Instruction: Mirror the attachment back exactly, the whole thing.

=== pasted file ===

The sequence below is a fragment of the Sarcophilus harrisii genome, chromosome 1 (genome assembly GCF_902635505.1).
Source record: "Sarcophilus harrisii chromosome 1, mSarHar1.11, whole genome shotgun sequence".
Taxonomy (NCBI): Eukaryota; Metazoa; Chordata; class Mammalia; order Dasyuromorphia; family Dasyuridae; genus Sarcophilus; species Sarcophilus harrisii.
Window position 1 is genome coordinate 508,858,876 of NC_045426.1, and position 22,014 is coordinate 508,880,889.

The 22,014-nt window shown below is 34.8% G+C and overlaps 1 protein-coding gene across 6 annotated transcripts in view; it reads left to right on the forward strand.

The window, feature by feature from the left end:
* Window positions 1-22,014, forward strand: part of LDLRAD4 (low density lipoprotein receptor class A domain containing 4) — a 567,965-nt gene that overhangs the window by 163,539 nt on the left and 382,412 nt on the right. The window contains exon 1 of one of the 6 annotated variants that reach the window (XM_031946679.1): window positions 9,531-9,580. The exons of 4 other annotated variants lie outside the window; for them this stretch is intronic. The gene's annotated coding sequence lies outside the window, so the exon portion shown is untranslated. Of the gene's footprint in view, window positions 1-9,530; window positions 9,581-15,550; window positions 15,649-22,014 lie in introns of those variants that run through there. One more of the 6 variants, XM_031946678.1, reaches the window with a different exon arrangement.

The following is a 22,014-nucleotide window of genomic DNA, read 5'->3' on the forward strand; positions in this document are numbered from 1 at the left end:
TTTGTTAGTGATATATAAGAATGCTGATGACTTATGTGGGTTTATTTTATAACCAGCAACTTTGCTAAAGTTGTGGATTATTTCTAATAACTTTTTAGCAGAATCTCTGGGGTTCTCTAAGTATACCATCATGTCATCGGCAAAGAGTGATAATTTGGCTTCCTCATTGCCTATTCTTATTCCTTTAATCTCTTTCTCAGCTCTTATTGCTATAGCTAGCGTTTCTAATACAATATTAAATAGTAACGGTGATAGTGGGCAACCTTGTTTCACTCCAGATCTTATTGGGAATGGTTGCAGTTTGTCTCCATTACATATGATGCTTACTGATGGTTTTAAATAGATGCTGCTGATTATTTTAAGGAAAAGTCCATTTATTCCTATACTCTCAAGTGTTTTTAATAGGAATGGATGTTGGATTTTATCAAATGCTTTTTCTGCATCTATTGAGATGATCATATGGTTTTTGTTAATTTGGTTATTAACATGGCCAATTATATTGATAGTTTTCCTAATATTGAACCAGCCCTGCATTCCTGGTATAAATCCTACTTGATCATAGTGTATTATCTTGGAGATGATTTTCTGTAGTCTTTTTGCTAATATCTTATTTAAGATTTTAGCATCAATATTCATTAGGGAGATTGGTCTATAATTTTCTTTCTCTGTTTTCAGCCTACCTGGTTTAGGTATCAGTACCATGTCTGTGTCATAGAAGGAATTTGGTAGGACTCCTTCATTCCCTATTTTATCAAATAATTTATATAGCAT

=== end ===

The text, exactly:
The sequence below is a fragment of the Sarcophilus harrisii genome, chromosome 1 (genome assembly GCF_902635505.1).
Source record: "Sarcophilus harrisii chromosome 1, mSarHar1.11, whole genome shotgun sequence".
Taxonomy (NCBI): Eukaryota; Metazoa; Chordata; class Mammalia; order Dasyuromorphia; family Dasyuridae; genus Sarcophilus; species Sarcophilus harrisii.
Window position 1 is genome coordinate 508,858,876 of NC_045426.1, and position 22,014 is coordinate 508,880,889.

The 22,014-nt window shown below is 34.8% G+C and overlaps 1 protein-coding gene across 6 annotated transcripts in view; it reads left to right on the forward strand.

The window, feature by feature from the left end:
* Window positions 1-22,014, forward strand: part of LDLRAD4 (low density lipoprotein receptor class A domain containing 4) — a 567,965-nt gene that overhangs the window by 163,539 nt on the left and 382,412 nt on the right. The window contains exon 1 of one of the 6 annotated variants that reach the window (XM_031946679.1): window positions 9,531-9,580. The exons of 4 other annotated variants lie outside the window; for them this stretch is intronic. The gene's annotated coding sequence lies outside the window, so the exon portion shown is untranslated. Of the gene's footprint in view, window positions 1-9,530; window positions 9,581-15,550; window positions 15,649-22,014 lie in introns of those variants that run through there. One more of the 6 variants, XM_031946678.1, reaches the window with a different exon arrangement.

The following is a 22,014-nucleotide window of genomic DNA, read 5'->3' on the forward strand; positions in this document are numbered from 1 at the left end:
TTTGTTAGTGATATATAAGAATGCTGATGACTTATGTGGGTTTATTTTATAACCAGCAACTTTGCTAAAGTTGTGGATTATTTCTAATAACTTTTTAGCAGAATCTCTGGGGTTCTCTAAGTATACCATCATGTCATCGGCAAAGAGTGATAATTTGGCTTCCTCATTGCCTATTCTTATTCCTTTAATCTCTTTCTCAGCTCTTATTGCTATAGCTAGCGTTTCTAATACAATATTAAATAGTAACGGTGATAGTGGGCAACCTTGTTTCACTCCAGATCTTATTGGGAATGGTTGCAGTTTGTCTCCATTACATATGATGCTTACTGATGGTTTTAAATAGATGCTGCTGATTATTTTAAGGAAAAGTCCATTTATTCCTATACTCTCAAGTGTTTTTAATAGGAATGGATGTTGGATTTTATCAAATGCTTTTTCTGCATCTATTGAGATGATCATATGGTTTTTGTTAATTTGGTTATTAACATGGCCAATTATATTGATAGTTTTCCTAATATTGAACCAGCCCTGCATTCCTGGTATAAATCCTACTTGATCATAGTGTATTATCTTGGAGATGATTTTCTGTAGTCTTTTTGCTAATATCTTATTTAAGATTTTAGCATCAATATTCATTAGGGAGATTGGTCTATAATTTTCTTTCTCTGTTTTCAGCCTACCTGGTTTAGGTATCAGTACCATGTCTGTGTCATAGAAGGAATTTGGTAGGACTCCTTCATTCCCTATTTTATCAAATAATTTATATAGCAT